Originally Posted by Von Vorschlag
Ahhh ' the Lord of Darkness ' as they call him
Helping everyone to better understand this thread tangent...
Lucas Industries plc
From Wikipedia, the free encyclopedia
Lucas Industries plc was a famous manufacturer of components for the motor industry and aerospace industry. It was based in Birmingham, England, and quoted on the London Stock Exchange.
Founded by Joseph Lucas, the company was best known for automotive electrical components such as alternators, windscreen wiper motors, starter motors etc. It later branched out into products such as hydraulic actuators and electronic engine control systems for the aerospace industry. Lucas Industries is often referred to as "Lucas - Prince of Darkness" because of the electrical problems common in Lucas-equipped cars, especially British Leyland products.
In 1976, the militant workforce at the company, facing layoffs, developed the Lucas Plan to convert the company from arms to the manufacture of socially useful products, and save jobs. The plan was not put into place but industrial action saved some jobs.
After a series of mergers and take-overs, the automotive side of Lucas were taken over by the American company TRW Automotive, and the Aerospace side is now owned by the American company Goodrich Corporation.
Lucas Automotive was a famous British manufacturer of automotive components for the motor industry.
The company based in King Street, Birmingham founded by Joseph Lucas and his son Harry in 1872 at first made general pressed metal merchandise including lamps for ships and coaches, later moving into oil and acetylene lamps for bicycles. In 1902, what was now Joseph Lucas Ltd started making automotive electrical components such as magnetos, alternators, windscreen wipers, horns, lighting, wiring and starter motors. The company started its main growth in 1914 with a contract to supply the Morris Motor Company with electrical equipment. During the First World War Lucas made shells and fuses as well as electrical equipment for military vehicles. After the war they expanded rapidly but not only by gaining new business - in 1926 they gained an exclusive contract with Austin - but also by swallowing up most of their British rivals.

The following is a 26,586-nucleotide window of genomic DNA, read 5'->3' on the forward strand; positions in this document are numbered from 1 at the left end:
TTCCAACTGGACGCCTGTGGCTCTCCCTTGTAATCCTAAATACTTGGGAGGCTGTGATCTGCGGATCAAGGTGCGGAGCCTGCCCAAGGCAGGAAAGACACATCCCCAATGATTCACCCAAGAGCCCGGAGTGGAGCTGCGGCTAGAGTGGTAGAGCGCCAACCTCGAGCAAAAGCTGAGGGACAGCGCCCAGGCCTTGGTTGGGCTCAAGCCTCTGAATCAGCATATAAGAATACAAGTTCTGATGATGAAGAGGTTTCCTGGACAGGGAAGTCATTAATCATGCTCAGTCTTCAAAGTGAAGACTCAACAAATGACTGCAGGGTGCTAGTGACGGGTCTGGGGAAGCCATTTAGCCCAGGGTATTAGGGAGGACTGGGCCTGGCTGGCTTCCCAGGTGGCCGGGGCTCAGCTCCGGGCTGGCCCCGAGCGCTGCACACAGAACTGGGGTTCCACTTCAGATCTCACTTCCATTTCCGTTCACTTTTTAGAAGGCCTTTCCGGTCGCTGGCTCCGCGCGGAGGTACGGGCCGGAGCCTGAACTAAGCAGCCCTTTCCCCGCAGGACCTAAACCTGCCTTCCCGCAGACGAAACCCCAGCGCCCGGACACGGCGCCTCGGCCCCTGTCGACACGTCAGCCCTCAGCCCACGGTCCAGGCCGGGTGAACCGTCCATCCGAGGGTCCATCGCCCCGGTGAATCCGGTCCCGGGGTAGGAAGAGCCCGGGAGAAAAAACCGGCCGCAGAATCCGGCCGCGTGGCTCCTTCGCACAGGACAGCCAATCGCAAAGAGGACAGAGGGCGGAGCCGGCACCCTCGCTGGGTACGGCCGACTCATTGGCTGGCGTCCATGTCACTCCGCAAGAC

Around 1930, Lucas and Smiths established a trading agreement to avoid competition in each others markets.
Lucas marketed its early headlights under the brand name "King of the Road". In the 1960s in the United States the legendary unreliability of Lucas electrics fitted to imported British cars such as MGs, Triumphs, Jaguars and Rovers led to the coining of the nickname - "Lord Lucas - Prince of Darkness".
As such Lucas is the butt of many jokes, but the unreliability of Lucas electrics is overstated. The fact that many cars employing Lucas electrics are still on the road 30, 40, or more years after manufacture is proof of their durability. It is often said that the biggest problem that Lucas electrics suffer is that of previous "repairs" and "improvements" by unskilled car owners.
In the UK, Lucas had a substantial part of the market with its major competitor being AC-Delco (part of General Motors) from the late 1950s